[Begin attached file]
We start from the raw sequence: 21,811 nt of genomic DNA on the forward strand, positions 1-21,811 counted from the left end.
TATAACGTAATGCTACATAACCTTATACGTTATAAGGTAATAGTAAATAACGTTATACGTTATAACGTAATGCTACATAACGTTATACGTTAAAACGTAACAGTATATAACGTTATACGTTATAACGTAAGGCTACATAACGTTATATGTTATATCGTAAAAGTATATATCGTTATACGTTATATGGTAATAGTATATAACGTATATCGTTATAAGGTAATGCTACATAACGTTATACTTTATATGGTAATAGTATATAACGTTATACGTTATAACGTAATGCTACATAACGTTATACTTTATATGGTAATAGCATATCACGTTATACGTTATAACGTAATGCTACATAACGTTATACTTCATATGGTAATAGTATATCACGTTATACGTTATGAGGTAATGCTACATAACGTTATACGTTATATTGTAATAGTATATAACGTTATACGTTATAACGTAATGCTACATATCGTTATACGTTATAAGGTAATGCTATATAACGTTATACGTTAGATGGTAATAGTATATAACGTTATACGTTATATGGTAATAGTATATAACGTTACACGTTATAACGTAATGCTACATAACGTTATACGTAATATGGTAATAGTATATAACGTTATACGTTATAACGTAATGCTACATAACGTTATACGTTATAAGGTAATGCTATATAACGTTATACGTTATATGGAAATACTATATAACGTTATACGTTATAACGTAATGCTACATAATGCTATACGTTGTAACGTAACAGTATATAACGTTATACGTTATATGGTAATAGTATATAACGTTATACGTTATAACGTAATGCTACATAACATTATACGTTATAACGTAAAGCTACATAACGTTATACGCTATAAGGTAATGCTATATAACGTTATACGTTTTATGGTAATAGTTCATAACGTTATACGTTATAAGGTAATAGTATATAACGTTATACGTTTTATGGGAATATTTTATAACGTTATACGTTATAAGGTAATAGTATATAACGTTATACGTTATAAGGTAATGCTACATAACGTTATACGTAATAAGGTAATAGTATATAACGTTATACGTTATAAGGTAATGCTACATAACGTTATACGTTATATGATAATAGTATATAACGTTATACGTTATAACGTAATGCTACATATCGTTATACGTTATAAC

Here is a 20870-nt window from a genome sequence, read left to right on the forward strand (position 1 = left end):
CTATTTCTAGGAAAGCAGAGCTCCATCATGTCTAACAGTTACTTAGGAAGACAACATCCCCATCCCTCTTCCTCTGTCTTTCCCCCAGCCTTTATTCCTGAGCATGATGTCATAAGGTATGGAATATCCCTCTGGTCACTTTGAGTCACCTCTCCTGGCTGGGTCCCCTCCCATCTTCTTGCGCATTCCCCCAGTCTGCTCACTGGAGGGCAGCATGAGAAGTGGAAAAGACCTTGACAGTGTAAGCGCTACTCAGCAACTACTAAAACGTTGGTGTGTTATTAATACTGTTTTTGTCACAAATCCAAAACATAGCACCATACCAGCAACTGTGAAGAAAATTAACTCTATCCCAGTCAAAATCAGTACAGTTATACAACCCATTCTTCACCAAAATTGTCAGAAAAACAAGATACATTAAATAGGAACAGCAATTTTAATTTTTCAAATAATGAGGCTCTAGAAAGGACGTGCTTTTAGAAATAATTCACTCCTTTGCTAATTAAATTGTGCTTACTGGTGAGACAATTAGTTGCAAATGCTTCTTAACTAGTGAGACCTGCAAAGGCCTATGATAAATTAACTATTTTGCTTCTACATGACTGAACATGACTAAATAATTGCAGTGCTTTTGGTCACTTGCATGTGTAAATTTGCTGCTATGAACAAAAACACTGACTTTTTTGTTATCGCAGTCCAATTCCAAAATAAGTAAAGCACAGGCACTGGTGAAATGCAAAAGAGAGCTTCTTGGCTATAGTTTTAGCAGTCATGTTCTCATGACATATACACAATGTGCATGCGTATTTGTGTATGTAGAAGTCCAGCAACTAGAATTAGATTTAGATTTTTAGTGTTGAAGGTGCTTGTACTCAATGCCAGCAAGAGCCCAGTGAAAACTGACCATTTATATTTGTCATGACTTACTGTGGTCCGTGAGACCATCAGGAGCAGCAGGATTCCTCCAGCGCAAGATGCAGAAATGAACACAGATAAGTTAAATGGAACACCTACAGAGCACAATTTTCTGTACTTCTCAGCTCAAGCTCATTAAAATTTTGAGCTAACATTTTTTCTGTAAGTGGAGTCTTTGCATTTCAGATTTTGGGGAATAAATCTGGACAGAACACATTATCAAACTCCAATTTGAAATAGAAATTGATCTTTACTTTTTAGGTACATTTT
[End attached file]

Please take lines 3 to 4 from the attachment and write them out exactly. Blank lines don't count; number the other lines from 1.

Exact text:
Here is a 20870-nt window from a genome sequence, read left to right on the forward strand (position 1 = left end):
CTATTTCTAGGAAAGCAGAGCTCCATCATGTCTAACAGTTACTTAGGAAGACAACATCCCCATCCCTCTTCCTCTGTCTTTCCCCCAGCCTTTATTCCTGAGCATGATGTCATAAGGTATGGAATATCCCTCTGGTCACTTTGAGTCACCTCTCCTGGCTGGGTCCCCTCCCATCTTCTTGCGCATTCCCCCAGTCTGCTCACTGGAGGGCAGCATGAGAAGTGGAAAAGACCTTGACAGTGTAAGCGCTACTCAGCAACTACTAAAACGTTGGTGTGTTATTAATACTGTTTTTGTCACAAATCCAAAACATAGCACCATACCAGCAACTGTGAAGAAAATTAACTCTATCCCAGTCAAAATCAGTACAGTTATACAACCCATTCTTCACCAAAATTGTCAGAAAAACAAGATACATTAAATAGGAACAGCAATTTTAATTTTTCAAATAATGAGGCTCTAGAAAGGACGTGCTTTTAGAAATAATTCACTCCTTTGCTAATTAAATTGTGCTTACTGGTGAGACAATTAGTTGCAAATGCTTCTTAACTAGTGAGACCTGCAAAGGCCTATGATAAATTAACTATTTTGCTTCTACATGACTGAACATGACTAAATAATTGCAGTGCTTTTGGTCACTTGCATGTGTAAATTTGCTGCTATGAACAAAAACACTGACTTTTTTGTTATCGCAGTCCAATTCCAAAATAAGTAAAGCACAGGCACTGGTGAAATGCAAAAGAGAGCTTCTTGGCTATAGTTTTAGCAGTCATGTTCTCATGACATATACACAATGTGCATGCGTATTTGTGTATGTAGAAGTCCAGCAACTAGAATTAGATTTAGATTTTTAGTGTTGAAGGTGCTTGTACTCAATGCCAGCAAGAGCCCAGTGAAAACTGACCATTTATATTTGTCATGACTTACTGTGGTCCGTGAGACCATCAGGAGCAGCAGGATTCCTCCAGCGCAAGATGCAGAAATGAACACAGATAAGTTAAATGGAACACCTACAGAGCACAATTTTCTGTACTTCTCAGCTCAAGCTCATTAAAATTTTGAGCTAACATTTTTTCTGTAAGTGGAGTCTTTGCATTTCAGATTTTGGGGAATAAATCTGGACAGAACACATTATCAAACTCCAATTTGAAATAGAAATTGATCTTTACTTTTTAGGTACATTTT